I did make use of that charger adapter in Niagara Falls. Came in handy. And Since I'm not forcing it to use a higher powered adapter on a lower powered circuit, You don't need to worry about turning the amps down (unless hotel has incorrect wiring or under-sized breakers).
     
  6. Canuck

    Canuck Active Member

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    I can't add much to this since I only got my car recently and I have only done range charges a few times. But what I have learned is that it takes a lot longer for the battery to get to the full charge than the car estimates (but only at the very end of charging to full). I also noticed that as it gets really full, the amps drop way down. So, your charging time will be faster until you get close to full. Then it drops right down and seems to take forever to finally finish.

    - - - Updated - - -

    Sounds great. No rush... I don't have any hotel trips planned until the summer!
     
  7. islandbayy

    islandbayy Active Member

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    #7 islandbayy, Apr 21, 2014
    Last edited: Apr 21, 2014
    image.jpg image.jpg While they may "look" the same, the 240v plug is exact opposite blades of te 120v plug. Since the UMC accept both 120 and 240 without prejudice, no current "work arounds" are done. This is a simple pass through to allow 240v through the 120v plugs. You can use either 15 or 20 amp 120v plugs with this adapter. and Since their is no "legal" 240v 15 amp plug currently in the USA, they should all be 20 amps, so once again, 15 or 20 amp 120v adapters will work no problem :) in between these is just a 5 inch piece of Romex that I had laying around, of course sized appropriately for the amperage.
     
  8. djp

    djp Roadster 2.0 VIN939

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    A few points:

    1. Not all Level 2 stations are created equal. The stations range from 24 amp to 80 amp (delivered) and could be either 208V or 240V. Power = Current * Voltage, so Level 2 could mean anything from 5kW to almost 20kW. Look for CS-90 (70A) Sun Country Highway stations, or better yet CS-100s (80A). The CS-100s are rare and need a secret handshake to enable 80A (hit the Start button twice). Stations wired on 240V will charge 15% faster than an equivalent station on 208V. Check the comments on PlugShare for available current and voltage.

    2. As @canuck mentioned, the current tapers off as the battery approaches full charge. Keep an eye on the current drawn and stop charging when the rate drops below the rate of the next station (given that you have enough range to get there!).

    3. Try to time your full charges with overnight stops.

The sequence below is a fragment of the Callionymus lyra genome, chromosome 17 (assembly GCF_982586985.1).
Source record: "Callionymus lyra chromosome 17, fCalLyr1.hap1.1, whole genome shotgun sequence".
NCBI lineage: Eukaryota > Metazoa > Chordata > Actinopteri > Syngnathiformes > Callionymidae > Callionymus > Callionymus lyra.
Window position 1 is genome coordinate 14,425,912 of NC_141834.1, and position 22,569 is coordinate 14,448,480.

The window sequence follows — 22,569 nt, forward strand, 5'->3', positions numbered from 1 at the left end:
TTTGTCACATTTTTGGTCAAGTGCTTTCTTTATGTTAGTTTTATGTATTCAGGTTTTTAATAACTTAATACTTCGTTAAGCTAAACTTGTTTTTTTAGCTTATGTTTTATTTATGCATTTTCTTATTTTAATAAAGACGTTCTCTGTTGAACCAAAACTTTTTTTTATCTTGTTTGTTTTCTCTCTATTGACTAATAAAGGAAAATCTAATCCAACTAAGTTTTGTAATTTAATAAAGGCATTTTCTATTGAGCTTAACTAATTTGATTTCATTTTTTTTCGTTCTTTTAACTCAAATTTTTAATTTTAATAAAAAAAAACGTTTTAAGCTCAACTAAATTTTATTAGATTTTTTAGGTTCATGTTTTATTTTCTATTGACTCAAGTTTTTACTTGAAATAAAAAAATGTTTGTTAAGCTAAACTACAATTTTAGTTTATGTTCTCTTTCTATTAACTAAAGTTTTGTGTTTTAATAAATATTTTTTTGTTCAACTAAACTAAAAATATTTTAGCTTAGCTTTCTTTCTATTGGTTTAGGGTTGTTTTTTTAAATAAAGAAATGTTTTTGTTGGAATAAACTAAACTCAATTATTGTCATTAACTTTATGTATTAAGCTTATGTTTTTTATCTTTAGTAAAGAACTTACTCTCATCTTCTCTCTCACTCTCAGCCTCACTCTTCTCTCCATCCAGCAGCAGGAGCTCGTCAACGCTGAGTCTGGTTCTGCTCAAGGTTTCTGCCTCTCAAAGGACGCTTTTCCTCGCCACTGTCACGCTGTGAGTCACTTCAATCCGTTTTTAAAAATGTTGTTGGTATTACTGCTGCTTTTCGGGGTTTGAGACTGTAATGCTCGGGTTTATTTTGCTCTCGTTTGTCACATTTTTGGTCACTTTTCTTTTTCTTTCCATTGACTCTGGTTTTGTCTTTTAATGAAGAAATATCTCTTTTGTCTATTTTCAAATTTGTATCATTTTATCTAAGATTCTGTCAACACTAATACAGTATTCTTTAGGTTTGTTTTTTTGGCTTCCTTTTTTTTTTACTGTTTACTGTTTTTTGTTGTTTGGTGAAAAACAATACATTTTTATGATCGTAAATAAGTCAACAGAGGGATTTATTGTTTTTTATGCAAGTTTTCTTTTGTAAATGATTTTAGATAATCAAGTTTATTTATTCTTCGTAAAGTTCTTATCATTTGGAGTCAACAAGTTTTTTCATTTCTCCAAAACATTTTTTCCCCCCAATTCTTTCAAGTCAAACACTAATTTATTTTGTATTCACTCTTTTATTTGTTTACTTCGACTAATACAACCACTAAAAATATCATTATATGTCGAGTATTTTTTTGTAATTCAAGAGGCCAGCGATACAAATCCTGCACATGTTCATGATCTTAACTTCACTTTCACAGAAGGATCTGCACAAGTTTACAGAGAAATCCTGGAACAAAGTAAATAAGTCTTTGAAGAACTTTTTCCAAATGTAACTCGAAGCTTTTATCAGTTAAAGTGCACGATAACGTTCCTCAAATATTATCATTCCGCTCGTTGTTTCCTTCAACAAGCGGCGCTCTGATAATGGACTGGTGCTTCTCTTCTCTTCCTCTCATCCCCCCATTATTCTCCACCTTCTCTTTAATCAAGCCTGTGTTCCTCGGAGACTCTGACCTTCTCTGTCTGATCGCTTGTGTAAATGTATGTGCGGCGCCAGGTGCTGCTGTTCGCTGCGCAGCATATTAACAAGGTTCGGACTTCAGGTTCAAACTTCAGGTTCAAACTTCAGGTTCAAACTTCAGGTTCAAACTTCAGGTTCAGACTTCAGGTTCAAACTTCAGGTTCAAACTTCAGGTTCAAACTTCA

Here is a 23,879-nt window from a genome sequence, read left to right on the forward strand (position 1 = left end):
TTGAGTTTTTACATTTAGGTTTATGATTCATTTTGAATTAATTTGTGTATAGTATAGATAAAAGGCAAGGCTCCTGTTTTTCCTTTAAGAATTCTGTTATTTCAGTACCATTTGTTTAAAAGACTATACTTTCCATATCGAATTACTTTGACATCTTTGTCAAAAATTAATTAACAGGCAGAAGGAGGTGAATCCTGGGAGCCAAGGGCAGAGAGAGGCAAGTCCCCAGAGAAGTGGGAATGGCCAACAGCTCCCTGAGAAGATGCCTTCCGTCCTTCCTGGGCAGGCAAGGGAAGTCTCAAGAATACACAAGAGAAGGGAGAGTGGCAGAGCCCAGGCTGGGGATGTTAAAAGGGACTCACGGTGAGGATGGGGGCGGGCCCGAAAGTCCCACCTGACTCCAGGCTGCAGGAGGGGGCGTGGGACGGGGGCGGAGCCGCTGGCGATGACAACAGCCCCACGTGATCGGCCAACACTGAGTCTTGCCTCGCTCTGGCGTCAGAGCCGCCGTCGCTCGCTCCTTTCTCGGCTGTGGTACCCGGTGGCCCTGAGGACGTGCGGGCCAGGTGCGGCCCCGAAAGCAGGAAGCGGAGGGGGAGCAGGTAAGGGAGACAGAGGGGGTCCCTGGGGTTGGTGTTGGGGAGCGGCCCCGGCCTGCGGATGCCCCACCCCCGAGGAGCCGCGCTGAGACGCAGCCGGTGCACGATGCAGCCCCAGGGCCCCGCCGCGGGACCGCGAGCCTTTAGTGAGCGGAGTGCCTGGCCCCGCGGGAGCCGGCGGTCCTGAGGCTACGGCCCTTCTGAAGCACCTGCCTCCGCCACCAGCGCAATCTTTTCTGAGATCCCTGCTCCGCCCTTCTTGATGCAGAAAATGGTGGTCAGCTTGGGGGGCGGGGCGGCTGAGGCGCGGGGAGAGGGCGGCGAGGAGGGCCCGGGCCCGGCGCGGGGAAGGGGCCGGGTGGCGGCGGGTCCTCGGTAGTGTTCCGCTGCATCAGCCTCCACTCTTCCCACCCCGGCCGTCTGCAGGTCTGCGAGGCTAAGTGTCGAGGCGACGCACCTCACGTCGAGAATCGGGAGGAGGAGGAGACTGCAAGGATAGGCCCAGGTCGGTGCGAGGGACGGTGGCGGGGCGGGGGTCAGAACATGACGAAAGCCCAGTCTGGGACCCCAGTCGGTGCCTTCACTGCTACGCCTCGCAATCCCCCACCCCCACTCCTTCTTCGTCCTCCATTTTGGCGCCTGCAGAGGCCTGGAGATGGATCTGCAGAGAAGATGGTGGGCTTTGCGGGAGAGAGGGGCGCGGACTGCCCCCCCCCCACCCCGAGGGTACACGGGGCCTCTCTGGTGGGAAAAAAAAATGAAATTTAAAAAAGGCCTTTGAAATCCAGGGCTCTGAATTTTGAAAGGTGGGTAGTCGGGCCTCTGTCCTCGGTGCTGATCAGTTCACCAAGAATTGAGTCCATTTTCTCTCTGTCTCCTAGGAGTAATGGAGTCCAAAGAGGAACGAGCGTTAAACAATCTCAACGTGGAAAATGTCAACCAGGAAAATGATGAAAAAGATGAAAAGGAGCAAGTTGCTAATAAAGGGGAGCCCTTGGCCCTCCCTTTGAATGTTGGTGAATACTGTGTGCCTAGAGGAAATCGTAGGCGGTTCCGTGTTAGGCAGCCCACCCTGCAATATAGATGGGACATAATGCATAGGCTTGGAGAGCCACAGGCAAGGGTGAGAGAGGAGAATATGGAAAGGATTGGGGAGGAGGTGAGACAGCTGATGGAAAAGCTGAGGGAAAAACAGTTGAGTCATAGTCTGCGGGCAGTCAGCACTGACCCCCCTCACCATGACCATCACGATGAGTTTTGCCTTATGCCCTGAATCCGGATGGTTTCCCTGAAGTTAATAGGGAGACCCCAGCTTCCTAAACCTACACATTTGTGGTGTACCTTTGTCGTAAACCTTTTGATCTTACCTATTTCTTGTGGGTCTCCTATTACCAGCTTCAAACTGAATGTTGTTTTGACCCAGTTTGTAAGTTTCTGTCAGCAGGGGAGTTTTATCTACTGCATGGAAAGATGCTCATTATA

9. DennisLevitt

    DennisLevitt Member

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    I just finished a Los Angeles to Connecticut road trip, and I think there's very good advice here. I was on superchargers most of the time, but the two times I left the trail it's critical to be charging overnight. Level 2's can range from 15mph to 32mph. If SC's are nearby, definitely drive fast and charge often. Besides the efficiency, it helps to preserve your sanity on road trips if Corollas and Fiestas aren't flying by. Try to make sure the car is charging whenever you stop.
     
  10. simonog

    simonog Member

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    I have seen this statement a few times on the forum.

    Is this guideline the result of experience or is there a theoretical reason for it to be true?
     
  11. djp

    djp Roadster 2.0 VIN939

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    It's not a bad rule of thumb, but not exactly true. I built a spreadsheet to calculate the optimal driving speed based on distance and charge speed. It turns out to be roughly 90km/h for the Roadster when charging at 70A.

    The total distance changes the result - with a shorter distance you spend more time driving on the initial overnight charge so you can get away with driving at a higher speed.

    I haven't done the calculations for the Model S, but you can get the data from the chart in this blog post.

    Model S Efficiency and Range | Blog | Tesla Motors
     
  12. David99

    David99 Active Member

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    It's actually not a complicated mathematical problem. It's pretty straight forward.

    assume you travel 100 miles (which is the average leg between Superchargers). It's just a random number, you can extend it to longer trips, but it doesn't change anything. It just repeats each driving and then charging cycle. So it's fine to just look at a single drive/charge cycle.

    Going at 65 mph: drive time is 92 min, charge time is 17 min = 109 min total